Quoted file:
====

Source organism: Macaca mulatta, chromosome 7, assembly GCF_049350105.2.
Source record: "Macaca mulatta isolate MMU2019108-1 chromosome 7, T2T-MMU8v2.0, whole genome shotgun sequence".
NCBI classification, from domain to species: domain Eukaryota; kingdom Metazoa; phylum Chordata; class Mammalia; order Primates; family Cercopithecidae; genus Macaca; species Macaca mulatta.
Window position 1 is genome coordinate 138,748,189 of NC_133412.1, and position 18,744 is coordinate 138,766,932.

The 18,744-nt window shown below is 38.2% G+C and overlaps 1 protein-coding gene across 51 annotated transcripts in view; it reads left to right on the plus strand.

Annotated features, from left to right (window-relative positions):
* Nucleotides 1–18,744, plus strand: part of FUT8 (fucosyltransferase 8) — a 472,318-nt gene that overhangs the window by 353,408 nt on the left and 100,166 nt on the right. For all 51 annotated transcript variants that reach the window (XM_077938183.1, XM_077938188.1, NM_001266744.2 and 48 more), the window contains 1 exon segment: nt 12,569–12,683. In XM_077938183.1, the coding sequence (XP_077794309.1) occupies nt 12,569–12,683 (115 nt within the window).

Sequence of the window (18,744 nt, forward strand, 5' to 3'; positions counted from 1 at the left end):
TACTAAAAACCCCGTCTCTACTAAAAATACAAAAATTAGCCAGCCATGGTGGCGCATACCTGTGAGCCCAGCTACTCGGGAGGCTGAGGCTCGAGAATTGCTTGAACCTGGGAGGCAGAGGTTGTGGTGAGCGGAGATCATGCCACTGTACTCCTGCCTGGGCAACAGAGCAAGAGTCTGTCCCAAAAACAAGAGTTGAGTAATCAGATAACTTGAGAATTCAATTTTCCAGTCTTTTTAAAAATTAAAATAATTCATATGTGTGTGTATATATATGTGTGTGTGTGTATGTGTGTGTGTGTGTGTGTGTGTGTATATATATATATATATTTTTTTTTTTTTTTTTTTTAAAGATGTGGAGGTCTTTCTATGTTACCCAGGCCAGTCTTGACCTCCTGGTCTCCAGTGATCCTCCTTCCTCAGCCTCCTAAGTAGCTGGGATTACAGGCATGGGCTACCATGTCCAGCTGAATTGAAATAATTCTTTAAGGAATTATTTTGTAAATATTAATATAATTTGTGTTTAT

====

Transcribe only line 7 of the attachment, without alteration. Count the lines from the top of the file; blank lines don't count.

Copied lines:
* Nucleotides 1–18,744, plus strand: part of FUT8 (fucosyltransferase 8) — a 472,318-nt gene that overhangs the window by 353,408 nt on the left and 100,166 nt on the right. For all 51 annotated transcript variants that reach the window (XM_077938183.1, XM_077938188.1, NM_001266744.2 and 48 more), the window contains 1 exon segment: nt 12,569–12,683. In XM_077938183.1, the coding sequence (XP_077794309.1) occupies nt 12,569–12,683 (115 nt within the window).